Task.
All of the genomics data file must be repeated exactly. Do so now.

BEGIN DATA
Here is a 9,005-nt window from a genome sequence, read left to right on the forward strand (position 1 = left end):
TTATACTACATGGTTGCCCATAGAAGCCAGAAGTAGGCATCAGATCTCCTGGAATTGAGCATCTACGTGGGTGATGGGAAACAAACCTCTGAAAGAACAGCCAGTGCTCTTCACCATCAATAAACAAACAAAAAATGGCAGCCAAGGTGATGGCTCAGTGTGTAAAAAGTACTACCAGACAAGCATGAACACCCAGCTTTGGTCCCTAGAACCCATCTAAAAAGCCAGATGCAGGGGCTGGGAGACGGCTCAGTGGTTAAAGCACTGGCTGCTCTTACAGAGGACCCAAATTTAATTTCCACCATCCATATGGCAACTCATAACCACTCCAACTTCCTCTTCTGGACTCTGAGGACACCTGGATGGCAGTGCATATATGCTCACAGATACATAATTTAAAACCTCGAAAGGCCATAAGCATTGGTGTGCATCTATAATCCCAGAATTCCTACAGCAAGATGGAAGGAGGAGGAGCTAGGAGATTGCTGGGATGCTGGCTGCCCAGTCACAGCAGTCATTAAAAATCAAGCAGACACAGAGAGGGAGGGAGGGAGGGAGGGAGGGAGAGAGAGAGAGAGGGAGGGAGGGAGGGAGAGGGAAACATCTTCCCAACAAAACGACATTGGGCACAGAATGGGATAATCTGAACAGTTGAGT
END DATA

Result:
Here is a 9,005-nt window from a genome sequence, read left to right on the forward strand (position 1 = left end):
TTATACTACATGGTTGCCCATAGAAGCCAGAAGTAGGCATCAGATCTCCTGGAATTGAGCATCTACGTGGGTGATGGGAAACAAACCTCTGAAAGAACAGCCAGTGCTCTTCACCATCAATAAACAAACAAAAAATGGCAGCCAAGGTGATGGCTCAGTGTGTAAAAAGTACTACCAGACAAGCATGAACACCCAGCTTTGGTCCCTAGAACCCATCTAAAAAGCCAGATGCAGGGGCTGGGAGACGGCTCAGTGGTTAAAGCACTGGCTGCTCTTACAGAGGACCCAAATTTAATTTCCACCATCCATATGGCAACTCATAACCACTCCAACTTCCTCTTCTGGACTCTGAGGACACCTGGATGGCAGTGCATATATGCTCACAGATACATAATTTAAAACCTCGAAAGGCCATAAGCATTGGTGTGCATCTATAATCCCAGAATTCCTACAGCAAGATGGAAGGAGGAGGAGCTAGGAGATTGCTGGGATGCTGGCTGCCCAGTCACAGCAGTCATTAAAAATCAAGCAGACACAGAGAGGGAGGGAGGGAGGGAGGGAGGGAGAGAGAGAGAGAGGGAGGGAGGGAGGGAGAGGGAAACATCTTCCCAACAAAACGACATTGGGCACAGAATGGGATAATCTGAACAGTTGAGT